Freakonomics Radio Goes to College

Wednesday, December 05, 2012

Dates and times for this program: Wednesdays: 8pm on 93.9FM; Saturdays: 6am on 93.9FM and NJPR, 2pm on AM820 and 4pm on 93.9FM; Sundays: 8pm on AM820 and NJPR

Is a college diploma really worth the paper it’s printed on? In this episode of Freakonomics Radio, Stephen Dubner breaks down the costs and benefits of going to college, especially during an economy that’s leaving a lot of people un- and underemployed. The data say that college graduates make a lot more money in the long run and enjoy a host of other benefits as well.  But does that justify the time and money? We’ll hear from economists David Card, Betsey Stevenson, and Justin Wolfers, as well as former Bush advisor Karl Rove, who made it to the White House without a college degree. Amherst College president Biddy Martin describes what an education provides beyond facts and figures, while Steve Levitt wonders if the students he teaches at the University of Chicago are actually learning anything.  Finally, a former FBI agent tells us about the very robust market for fake diplomas.

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The Takeaway

In-State Tuition for Undocumented Immigrants

Monday, November 26, 2012

Last week, Governor Deval Patrick of Massachusetts issued a directive to the state’s Board of Higher Education mandating all state universities and colleges to charge some undocumented students in-state tuition. Is the move fair, or going too far? Sarah Birnbaum, political and statehouse reporter for WGBH, explains the implications of the directive.

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The Takeaway

How International Students are Recruited and Tracked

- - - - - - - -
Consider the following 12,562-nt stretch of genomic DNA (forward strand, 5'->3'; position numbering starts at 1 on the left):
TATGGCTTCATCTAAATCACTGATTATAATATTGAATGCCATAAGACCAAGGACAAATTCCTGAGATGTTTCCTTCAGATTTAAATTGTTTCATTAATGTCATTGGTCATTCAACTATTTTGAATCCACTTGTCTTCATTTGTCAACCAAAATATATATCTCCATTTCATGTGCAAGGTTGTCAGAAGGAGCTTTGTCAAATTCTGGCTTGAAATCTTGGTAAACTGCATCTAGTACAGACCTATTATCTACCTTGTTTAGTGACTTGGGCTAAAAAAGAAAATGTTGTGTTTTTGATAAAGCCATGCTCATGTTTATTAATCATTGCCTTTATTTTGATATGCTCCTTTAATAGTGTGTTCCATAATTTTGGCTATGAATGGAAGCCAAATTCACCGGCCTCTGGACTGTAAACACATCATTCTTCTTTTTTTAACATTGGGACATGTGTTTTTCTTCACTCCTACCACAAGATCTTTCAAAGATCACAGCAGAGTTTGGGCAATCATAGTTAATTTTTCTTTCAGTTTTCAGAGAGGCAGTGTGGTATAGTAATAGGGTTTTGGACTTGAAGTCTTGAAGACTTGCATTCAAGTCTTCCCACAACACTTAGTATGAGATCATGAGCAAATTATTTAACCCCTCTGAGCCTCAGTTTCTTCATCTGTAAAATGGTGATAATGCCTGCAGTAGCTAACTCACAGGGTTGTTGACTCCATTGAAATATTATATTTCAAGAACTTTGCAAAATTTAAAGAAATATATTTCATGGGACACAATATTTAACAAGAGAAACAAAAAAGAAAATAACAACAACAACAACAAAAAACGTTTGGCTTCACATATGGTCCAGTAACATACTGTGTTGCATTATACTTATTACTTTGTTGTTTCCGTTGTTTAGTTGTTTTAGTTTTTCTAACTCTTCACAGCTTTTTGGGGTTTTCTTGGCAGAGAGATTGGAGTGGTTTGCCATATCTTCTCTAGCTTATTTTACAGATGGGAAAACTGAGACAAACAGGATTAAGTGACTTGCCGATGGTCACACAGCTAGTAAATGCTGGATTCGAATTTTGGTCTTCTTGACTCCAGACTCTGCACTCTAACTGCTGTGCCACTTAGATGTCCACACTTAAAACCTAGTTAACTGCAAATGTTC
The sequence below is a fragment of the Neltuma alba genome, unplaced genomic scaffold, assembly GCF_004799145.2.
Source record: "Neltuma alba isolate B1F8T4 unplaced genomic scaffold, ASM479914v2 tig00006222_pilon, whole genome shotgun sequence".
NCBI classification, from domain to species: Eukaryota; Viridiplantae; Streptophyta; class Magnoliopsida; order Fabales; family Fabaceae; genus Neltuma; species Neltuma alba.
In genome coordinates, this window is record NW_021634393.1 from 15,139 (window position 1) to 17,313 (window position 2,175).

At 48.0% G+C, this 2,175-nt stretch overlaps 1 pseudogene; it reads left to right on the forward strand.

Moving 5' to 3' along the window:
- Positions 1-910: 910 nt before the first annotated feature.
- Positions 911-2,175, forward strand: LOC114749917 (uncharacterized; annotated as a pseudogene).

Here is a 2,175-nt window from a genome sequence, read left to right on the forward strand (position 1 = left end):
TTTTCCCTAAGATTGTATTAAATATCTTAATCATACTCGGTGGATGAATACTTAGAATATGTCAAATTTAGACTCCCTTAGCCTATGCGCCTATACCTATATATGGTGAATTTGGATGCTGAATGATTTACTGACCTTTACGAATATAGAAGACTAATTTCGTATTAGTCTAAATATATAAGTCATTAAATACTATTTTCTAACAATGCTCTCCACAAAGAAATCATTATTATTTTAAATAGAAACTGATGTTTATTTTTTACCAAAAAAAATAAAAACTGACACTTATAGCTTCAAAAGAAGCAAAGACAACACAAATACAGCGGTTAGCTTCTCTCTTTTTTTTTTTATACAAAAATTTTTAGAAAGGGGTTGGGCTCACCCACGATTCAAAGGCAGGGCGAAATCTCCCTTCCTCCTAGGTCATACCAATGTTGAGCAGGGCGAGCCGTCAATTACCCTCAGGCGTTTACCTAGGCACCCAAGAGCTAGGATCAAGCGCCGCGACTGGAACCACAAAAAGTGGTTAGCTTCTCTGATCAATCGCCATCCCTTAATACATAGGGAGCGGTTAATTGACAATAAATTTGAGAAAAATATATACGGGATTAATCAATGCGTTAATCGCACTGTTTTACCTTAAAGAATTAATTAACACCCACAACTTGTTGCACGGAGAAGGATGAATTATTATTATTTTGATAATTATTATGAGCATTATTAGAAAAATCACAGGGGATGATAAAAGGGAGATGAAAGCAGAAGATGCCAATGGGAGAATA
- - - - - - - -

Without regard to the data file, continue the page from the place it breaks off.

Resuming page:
Monday, October 22, 2012

Last week, a 21-year-old Bangladeshi student named Quazi Mohammad Rezwanul Ahsan Nafis tried to blow up the New York Federal Reserve Bank. Up until his arrest, Nafis was a student at ASA College in Manhattan. And prior to that, he was studying cybersecurity at Southeast Missouri State University in Cape Girardeau. How did he get from Bangladesh to Missouri to New York? Who was responsible for screening him? And, more broadly, how are student visas regulated and tracked?

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The Takeaway

How Integrated Education Began at the University of Texas at Austin

Thursday, October 18, 2012

Last week, the Supreme Court heard oral arguments in Fisher v. University of Texas. It’s a case that could bring an end to affirmative action, if the plaintiff, white student Abigail Fisher, wins. It’s also a case that might bring to a close an integrated era in Texas and the United States that began not with Brown versus the Board of Education, as many people presume, but with Sweatt v. Painter in 1950. 

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The Takeaway

Does the College Recruitment Brochure Depict Diversity Dreams or Realities?

Thursday, October 11, 2012

Most of us have seen those brochures, featuring four to seven kids of various skin tones on the cover. But what goes into making them? Are the kids real, or just models? And is the diversity depicted in them reflective of a college's reality or a college's dream reality?

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The Takeaway

Free College: The Kalamazoo Promise

Wednesday, September 26, 2012

With soaring tuition costs, students and parents across the country are wondering how they will pay for college — except for those in Kalamazoo, Michigan. The district's superintendent and one of its students explain how free college tuition has changed test scores, dropout rates, and more.

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The Brian Lehrer Show

Open Phones: Your College-Cheap NYC Advice

Wednesday, September 19, 2012

It's a couple weeks into the school year, and with tuition higher than ever (see yesterday's widget for proof), college students may need help finding ways to save money, particularly in New York City.

Listeners: Help penny-pinching college students out. What free, cheap, and fun things are there to do in NYC? How do you save money on food, entertainment, laundry, whatever... Call 212-433-9692 or post your tips here!

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The Brian Lehrer Show

Listen: Gordon Fox on Education

Tuesday, September 18, 2012

That's My Issue is WNYC's project to gather stories of how personal experience has shaped your politics. Here Gordon Fox of Rhode Island tells his story - live from that Democratic National Convention in Charlotte, NC